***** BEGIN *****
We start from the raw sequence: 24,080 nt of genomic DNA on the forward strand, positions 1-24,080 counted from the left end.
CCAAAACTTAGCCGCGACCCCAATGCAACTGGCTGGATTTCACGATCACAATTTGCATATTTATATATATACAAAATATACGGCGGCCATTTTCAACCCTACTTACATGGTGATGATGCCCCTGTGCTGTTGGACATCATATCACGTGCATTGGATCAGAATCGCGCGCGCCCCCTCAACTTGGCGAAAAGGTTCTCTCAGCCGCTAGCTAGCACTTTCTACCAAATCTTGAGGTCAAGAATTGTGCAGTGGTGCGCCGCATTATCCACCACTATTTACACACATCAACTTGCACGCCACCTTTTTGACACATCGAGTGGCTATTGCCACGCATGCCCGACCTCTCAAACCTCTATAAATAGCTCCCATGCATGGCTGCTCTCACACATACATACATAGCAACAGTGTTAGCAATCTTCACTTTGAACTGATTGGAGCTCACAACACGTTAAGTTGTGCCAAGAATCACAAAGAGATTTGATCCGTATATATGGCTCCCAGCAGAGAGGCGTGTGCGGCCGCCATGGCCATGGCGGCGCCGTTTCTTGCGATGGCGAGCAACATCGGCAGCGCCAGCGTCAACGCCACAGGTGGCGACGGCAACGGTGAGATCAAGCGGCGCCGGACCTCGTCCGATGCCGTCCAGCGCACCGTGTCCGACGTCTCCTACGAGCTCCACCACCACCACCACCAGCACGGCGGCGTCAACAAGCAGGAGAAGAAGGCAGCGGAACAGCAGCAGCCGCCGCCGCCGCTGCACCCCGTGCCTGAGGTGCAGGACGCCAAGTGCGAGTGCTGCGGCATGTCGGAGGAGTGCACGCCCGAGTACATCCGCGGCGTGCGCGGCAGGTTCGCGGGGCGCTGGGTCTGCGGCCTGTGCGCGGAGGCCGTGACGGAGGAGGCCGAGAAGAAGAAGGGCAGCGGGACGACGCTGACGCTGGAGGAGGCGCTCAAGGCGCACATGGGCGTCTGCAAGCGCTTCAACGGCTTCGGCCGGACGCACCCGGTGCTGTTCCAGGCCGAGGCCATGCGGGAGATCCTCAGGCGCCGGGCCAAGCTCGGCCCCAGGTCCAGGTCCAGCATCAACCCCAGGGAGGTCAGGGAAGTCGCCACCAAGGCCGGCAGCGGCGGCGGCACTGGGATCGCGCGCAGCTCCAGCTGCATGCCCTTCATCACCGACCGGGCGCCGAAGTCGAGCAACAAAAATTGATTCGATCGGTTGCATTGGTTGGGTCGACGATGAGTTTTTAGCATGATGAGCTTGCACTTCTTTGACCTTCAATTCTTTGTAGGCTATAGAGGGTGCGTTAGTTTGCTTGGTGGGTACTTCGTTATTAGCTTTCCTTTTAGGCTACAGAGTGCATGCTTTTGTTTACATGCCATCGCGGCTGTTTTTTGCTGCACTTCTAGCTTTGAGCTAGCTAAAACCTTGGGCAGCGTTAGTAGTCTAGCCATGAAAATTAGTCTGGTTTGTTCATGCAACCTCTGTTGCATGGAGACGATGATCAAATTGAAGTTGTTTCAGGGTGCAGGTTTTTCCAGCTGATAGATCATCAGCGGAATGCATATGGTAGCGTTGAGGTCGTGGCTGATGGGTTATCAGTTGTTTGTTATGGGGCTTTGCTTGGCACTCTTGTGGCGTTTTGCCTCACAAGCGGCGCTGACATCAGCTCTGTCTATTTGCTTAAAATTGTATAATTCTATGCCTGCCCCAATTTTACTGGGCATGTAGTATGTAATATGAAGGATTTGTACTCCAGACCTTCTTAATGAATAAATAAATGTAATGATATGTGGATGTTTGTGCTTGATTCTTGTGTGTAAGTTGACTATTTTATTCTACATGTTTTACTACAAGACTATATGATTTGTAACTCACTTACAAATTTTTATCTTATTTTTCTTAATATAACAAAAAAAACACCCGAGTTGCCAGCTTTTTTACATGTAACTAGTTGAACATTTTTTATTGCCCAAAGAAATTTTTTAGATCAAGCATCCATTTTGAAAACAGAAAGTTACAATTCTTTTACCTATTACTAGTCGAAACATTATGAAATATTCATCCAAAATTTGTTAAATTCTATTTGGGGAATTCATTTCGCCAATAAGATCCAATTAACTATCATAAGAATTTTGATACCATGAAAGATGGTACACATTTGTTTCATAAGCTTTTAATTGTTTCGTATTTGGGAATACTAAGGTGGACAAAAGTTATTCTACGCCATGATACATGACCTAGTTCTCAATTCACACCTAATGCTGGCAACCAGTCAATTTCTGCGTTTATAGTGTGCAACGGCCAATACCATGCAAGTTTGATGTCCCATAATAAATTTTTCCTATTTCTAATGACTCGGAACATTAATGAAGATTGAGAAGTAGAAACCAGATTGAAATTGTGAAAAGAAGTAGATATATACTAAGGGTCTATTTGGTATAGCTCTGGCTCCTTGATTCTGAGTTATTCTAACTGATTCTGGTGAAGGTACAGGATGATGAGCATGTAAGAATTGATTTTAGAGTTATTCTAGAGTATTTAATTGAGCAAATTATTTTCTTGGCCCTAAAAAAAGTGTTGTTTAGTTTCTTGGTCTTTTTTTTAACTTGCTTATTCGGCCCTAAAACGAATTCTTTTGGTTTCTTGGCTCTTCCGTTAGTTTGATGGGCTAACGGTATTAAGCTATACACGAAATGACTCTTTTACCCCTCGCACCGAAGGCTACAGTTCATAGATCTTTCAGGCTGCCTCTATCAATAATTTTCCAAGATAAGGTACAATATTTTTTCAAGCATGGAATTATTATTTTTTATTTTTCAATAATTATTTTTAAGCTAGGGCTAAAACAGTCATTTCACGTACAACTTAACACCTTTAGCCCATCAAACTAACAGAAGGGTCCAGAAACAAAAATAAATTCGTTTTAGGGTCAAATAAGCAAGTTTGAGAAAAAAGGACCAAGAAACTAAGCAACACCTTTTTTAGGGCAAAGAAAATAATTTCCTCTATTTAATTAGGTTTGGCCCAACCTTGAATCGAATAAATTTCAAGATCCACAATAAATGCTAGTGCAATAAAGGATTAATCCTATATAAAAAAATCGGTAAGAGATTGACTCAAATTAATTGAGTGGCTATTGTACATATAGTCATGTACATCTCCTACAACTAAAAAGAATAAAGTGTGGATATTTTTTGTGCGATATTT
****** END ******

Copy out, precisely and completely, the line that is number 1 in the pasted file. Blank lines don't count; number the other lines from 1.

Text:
We start from the raw sequence: 24,080 nt of genomic DNA on the forward strand, positions 1-24,080 counted from the left end.